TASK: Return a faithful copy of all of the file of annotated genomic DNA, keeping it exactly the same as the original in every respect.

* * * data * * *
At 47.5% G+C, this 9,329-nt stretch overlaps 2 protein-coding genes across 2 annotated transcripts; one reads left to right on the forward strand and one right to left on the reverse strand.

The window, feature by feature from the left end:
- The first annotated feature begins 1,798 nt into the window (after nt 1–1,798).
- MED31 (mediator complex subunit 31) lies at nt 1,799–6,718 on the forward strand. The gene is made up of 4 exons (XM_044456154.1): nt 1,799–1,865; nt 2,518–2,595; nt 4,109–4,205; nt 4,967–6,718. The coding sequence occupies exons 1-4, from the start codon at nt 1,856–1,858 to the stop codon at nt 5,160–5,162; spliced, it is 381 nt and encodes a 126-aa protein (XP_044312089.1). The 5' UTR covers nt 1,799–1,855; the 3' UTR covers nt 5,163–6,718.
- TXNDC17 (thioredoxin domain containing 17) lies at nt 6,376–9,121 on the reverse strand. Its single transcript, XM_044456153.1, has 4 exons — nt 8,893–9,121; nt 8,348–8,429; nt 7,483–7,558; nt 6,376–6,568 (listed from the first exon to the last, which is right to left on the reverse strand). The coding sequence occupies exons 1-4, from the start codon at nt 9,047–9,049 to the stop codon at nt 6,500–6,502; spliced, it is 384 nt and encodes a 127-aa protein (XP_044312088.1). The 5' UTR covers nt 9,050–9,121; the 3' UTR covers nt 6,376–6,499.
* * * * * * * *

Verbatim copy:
At 47.5% G+C, this 9,329-nt stretch overlaps 2 protein-coding genes across 2 annotated transcripts; one reads left to right on the forward strand and one right to left on the reverse strand.

The window, feature by feature from the left end:
- The first annotated feature begins 1,798 nt into the window (after nt 1–1,798).
- MED31 (mediator complex subunit 31) lies at nt 1,799–6,718 on the forward strand. The gene is made up of 4 exons (XM_044456154.1): nt 1,799–1,865; nt 2,518–2,595; nt 4,109–4,205; nt 4,967–6,718. The coding sequence occupies exons 1-4, from the start codon at nt 1,856–1,858 to the stop codon at nt 5,160–5,162; spliced, it is 381 nt and encodes a 126-aa protein (XP_044312089.1). The 5' UTR covers nt 1,799–1,855; the 3' UTR covers nt 5,163–6,718.
- TXNDC17 (thioredoxin domain containing 17) lies at nt 6,376–9,121 on the reverse strand. Its single transcript, XM_044456153.1, has 4 exons — nt 8,893–9,121; nt 8,348–8,429; nt 7,483–7,558; nt 6,376–6,568 (listed from the first exon to the last, which is right to left on the reverse strand). The coding sequence occupies exons 1-4, from the start codon at nt 9,047–9,049 to the stop codon at nt 6,500–6,502; spliced, it is 384 nt and encodes a 127-aa protein (XP_044312088.1). The 5' UTR covers nt 9,050–9,121; the 3' UTR covers nt 6,376–6,499.